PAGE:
Arch, unadorned views of Christmas

December 21, 1992|By Judith Wynn | Judith Wynn,Contributing Writer

This rich, attractively presented collection of 27 short stories -- written mainly by Americans during the past 30 years or so -- might have been entitled instead "A Literary New Year's Eve." Many of the characters are engaged in that end-of-the-year soul inventory that may occur at family festivities or the office Christmas party when one gazes around at all the dear, familiar faces and thinks: How on earth did I wind up here?

Or, as the postmodern Scrooge in Thomas Disch's "Xmas" reflects: "Christmas was coming at him like the searchlight in pursuit of an escaped convict, ready to expose the mess he'd made of his life."

The partnerless protagonists of Ann Beattie, Bobbie Ann Mason and Jane Smiley are uncomfortably aware of their single state when visiting their married siblings and their rowdy little nieces and nephews. "Who am I to stand in judgment?" Ms. Beattie's heroine wonders, trying to keep her temper. "I am a thirty-eight-year-old woman out of a job, on tenuous enough footing with her sometime lover." Ms. Smiley's confirmed bachelor, on the other hand, has no qualms about getting thoroughly plastered before dinner and starting a brawl over his conservative brother's child-rearing methods.

An intense child's view of family get-togethers is Paul Bowles' "The Frozen Fields," which depicts a grim father-son conflict with a surprise happy ending. Likewise, the poor little Irish boy in Frank O'Connor's "Christmas Morning" realizes that he will turn into his father -- "mean, common, and a drunkard" -- if he doesn't grow up quickly.

But the terrible-family prize goes to Tobias Wolff's darkly hilarious "Champagne," in which the head of the household makes everyone watch a Christmas TV special starring Lawrence Welk -- who comes "onstage salaaming in every direction, crying out declarations of humility in his unctuous, brain scalding Swedish kazoo of a voice." "The Centerpiece," by Peter Matthiessen, offers a moving resolution of intergenerational strife when a priceless ornament catches fire at dinner.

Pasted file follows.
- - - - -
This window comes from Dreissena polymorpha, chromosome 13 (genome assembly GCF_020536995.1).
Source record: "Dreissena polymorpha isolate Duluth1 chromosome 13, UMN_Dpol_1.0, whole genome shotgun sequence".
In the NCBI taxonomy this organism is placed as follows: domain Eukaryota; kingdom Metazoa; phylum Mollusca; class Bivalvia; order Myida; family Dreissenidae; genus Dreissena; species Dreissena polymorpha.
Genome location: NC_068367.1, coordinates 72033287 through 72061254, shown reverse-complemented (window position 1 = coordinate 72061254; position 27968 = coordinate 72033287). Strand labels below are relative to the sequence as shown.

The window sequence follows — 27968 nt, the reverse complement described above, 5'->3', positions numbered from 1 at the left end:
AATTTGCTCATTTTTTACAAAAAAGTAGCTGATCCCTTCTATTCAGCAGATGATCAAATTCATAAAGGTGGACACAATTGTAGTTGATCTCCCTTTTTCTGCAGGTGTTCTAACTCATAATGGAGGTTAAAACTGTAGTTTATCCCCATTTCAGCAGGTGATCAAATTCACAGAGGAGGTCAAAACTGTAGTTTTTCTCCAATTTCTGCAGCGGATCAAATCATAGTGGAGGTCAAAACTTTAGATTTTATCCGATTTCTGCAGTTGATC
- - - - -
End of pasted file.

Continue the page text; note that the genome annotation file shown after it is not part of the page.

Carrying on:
Nor is marriage exempt from Yuletide shake-ups. "A Clock Ticks at Christmas," by mystery writer Patricia Highsmith, tells how a wealthy young woman infuriates her nouveau riche husband by inviting two larcenous little waifs to her luxury apartment for Christmas goodies. On a happier note, the loving family in Ron Carlson's "The H Street Sledding Record" celebrates life by taking a death-defying slide down a steep, major city street every Christmas Eve.

Christmas consumerism gets a good-natured ribbing in Italo Calvino's "Santa's Children," when a public relations director stumbles upon the lucrative concept of "The Destructive Gift." "The Night of the Magi" is Leo Rosten's funny dialect story about a teacher of English as a second language who must gracefully accept his students' bizarre gift selections each year.

Filled with surprises, both exotic and homey, "A Literary Christmas" is the perfect present for fiction-lovers everywhere.

BOOK REVIEW

Title: "A Literary Christmas: Great Contemporary Christmas Stories."

Editor: Lilly Golden.

Publisher: Atlantic Monthly.

Length, price: 321 pages, $20.

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